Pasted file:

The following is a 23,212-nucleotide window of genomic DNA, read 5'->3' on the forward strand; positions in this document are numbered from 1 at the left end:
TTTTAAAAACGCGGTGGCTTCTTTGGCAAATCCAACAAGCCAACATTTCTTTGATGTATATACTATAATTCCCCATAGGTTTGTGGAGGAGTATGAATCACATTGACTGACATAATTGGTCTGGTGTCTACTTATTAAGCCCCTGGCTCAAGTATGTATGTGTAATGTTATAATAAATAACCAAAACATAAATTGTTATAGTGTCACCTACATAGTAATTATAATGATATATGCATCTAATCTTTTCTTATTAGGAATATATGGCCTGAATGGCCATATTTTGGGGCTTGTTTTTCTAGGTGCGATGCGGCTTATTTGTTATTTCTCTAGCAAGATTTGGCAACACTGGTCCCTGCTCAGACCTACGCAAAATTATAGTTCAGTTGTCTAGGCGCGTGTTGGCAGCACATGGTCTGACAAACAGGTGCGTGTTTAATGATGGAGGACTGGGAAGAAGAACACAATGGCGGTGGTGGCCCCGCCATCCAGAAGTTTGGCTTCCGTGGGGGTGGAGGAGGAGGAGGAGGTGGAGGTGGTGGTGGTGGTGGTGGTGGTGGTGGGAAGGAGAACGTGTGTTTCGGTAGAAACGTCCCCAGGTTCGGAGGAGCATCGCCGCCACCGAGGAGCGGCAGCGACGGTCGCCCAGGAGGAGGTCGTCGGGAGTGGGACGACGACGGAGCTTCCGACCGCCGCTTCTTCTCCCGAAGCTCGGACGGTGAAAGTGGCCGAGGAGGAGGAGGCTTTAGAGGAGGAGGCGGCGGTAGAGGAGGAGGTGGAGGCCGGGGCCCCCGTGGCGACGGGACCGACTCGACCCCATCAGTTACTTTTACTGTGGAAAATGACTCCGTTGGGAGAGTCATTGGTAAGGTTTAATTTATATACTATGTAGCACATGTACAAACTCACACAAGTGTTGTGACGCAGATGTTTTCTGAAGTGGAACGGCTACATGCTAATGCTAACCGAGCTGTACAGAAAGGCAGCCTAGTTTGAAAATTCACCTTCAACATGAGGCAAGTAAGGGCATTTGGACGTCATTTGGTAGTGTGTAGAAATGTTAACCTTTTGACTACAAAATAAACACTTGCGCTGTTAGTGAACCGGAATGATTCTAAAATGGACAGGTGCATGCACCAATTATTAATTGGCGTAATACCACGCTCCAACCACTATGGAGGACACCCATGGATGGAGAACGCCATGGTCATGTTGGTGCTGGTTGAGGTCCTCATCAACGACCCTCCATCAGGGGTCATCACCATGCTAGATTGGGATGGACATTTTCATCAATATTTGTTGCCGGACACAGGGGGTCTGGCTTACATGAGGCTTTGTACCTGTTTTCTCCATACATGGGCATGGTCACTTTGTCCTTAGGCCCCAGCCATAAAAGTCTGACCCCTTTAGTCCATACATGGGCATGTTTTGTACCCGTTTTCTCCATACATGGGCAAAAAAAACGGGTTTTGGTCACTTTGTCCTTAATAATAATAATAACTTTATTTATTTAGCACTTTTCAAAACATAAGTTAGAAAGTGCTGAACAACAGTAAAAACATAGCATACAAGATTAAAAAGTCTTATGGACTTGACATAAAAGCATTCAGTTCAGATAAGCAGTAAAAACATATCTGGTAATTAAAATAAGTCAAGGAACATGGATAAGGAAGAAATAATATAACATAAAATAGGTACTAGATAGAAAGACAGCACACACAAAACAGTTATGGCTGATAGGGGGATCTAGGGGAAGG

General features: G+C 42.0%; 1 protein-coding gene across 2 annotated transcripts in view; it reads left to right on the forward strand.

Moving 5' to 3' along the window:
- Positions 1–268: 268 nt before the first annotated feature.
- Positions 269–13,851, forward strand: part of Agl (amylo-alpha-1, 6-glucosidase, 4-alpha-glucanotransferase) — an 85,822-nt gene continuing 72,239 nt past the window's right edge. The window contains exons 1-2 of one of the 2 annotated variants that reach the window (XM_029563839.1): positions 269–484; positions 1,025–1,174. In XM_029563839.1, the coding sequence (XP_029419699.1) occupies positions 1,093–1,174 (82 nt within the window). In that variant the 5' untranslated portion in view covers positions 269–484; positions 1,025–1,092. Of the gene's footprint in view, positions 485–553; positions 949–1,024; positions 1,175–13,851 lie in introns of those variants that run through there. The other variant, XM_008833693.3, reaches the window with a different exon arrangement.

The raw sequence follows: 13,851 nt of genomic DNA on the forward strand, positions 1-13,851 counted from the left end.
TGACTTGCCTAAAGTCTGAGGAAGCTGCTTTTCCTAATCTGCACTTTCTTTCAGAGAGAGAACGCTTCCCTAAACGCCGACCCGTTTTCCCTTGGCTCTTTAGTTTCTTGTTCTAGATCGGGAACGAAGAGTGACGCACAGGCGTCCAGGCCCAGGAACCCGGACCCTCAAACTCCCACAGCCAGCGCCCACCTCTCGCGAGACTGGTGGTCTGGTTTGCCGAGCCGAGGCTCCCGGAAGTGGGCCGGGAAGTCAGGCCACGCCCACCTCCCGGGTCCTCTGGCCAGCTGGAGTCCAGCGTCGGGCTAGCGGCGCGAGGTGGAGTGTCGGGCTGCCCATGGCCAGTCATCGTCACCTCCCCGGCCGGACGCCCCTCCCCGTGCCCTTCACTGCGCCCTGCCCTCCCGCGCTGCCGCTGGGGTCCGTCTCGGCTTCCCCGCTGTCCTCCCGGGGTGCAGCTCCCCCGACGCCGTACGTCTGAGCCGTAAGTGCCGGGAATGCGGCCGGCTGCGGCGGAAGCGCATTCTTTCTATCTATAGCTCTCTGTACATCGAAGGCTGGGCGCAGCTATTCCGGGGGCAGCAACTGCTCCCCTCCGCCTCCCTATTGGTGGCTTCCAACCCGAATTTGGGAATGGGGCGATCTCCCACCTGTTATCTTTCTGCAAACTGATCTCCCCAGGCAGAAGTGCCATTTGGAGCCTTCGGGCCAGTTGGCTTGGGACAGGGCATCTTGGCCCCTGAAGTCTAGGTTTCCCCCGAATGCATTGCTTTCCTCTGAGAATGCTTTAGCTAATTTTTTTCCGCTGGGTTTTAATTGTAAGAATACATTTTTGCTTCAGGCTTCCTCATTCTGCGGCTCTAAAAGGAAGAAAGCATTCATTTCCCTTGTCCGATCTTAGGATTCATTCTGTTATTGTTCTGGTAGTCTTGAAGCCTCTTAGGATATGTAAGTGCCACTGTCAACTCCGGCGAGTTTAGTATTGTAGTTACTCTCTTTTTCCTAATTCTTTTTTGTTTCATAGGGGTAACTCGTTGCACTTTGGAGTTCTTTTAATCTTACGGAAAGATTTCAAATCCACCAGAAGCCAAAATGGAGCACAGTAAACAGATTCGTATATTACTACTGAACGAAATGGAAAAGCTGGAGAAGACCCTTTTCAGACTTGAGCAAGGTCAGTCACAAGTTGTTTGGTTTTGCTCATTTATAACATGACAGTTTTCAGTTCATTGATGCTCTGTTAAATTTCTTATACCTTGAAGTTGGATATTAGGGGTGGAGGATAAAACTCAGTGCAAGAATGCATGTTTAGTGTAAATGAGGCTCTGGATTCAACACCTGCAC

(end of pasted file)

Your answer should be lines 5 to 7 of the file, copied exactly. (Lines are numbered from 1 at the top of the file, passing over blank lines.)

- Positions 1–268: 268 nt before the first annotated feature.
- Positions 269–13,851, forward strand: part of Agl (amylo-alpha-1, 6-glucosidase, 4-alpha-glucanotransferase) — an 85,822-nt gene continuing 72,239 nt past the window's right edge. The window contains exons 1-2 of one of the 2 annotated variants that reach the window (XM_029563839.1): positions 269–484; positions 1,025–1,174. In XM_029563839.1, the coding sequence (XP_029419699.1) occupies positions 1,093–1,174 (82 nt within the window). In that variant the 5' untranslated portion in view covers positions 269–484; positions 1,025–1,092. Of the gene's footprint in view, positions 485–553; positions 949–1,024; positions 1,175–13,851 lie in introns of those variants that run through there. The other variant, XM_008833693.3, reaches the window with a different exon arrangement.

The raw sequence follows: 13,851 nt of genomic DNA on the forward strand, positions 1-13,851 counted from the left end.